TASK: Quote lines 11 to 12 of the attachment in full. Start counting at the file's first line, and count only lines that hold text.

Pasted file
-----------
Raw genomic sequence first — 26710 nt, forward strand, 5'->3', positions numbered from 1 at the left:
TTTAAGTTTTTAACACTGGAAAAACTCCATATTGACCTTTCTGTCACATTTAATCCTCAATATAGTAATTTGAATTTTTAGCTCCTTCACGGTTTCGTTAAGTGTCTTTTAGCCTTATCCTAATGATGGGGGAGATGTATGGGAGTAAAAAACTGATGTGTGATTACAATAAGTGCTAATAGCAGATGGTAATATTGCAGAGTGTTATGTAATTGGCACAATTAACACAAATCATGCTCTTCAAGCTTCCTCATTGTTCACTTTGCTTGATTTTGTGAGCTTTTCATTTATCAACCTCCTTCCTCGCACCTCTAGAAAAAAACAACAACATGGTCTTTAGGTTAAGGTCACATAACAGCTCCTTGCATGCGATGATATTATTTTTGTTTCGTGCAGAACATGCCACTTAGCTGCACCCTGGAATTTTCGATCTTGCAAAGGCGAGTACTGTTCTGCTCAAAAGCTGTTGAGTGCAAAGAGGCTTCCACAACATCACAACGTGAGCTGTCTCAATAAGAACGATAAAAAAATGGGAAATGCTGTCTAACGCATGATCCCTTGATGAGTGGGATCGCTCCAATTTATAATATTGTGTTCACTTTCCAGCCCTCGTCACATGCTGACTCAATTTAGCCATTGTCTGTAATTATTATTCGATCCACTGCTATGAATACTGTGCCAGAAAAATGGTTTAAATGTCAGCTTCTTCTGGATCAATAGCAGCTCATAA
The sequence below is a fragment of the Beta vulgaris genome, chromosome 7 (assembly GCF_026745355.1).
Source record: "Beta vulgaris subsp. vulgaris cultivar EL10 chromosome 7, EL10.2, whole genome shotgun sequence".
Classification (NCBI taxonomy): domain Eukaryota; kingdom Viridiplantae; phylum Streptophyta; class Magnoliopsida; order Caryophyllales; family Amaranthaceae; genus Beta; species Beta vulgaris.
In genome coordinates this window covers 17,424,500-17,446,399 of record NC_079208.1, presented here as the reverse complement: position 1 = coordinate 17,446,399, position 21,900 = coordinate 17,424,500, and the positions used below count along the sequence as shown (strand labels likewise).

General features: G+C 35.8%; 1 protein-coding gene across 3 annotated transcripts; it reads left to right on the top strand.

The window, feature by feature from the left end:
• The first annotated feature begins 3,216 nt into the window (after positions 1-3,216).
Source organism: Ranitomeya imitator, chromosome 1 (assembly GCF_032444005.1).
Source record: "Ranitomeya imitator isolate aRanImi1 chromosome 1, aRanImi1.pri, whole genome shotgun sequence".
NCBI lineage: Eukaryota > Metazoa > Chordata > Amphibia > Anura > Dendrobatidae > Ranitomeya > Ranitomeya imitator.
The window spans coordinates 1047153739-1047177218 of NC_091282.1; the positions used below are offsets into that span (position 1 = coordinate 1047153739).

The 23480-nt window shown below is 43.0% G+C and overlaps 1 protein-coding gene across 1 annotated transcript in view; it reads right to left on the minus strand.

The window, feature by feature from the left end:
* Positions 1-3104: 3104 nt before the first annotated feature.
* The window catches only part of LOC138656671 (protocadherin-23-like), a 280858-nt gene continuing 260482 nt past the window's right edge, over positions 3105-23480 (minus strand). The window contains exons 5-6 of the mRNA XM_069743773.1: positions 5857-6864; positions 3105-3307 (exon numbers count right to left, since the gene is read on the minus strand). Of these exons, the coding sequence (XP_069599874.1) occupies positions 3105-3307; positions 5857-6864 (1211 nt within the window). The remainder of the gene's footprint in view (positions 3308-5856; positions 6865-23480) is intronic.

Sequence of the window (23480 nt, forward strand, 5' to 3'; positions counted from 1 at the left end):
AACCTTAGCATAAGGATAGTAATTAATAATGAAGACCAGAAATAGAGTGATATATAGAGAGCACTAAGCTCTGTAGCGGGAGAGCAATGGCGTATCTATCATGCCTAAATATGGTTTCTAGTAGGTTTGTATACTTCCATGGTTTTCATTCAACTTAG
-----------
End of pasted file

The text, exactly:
Source record: "Ranitomeya imitator isolate aRanImi1 chromosome 1, aRanImi1.pri, whole genome shotgun sequence".
NCBI lineage: Eukaryota > Metazoa > Chordata > Amphibia > Anura > Dendrobatidae > Ranitomeya > Ranitomeya imitator.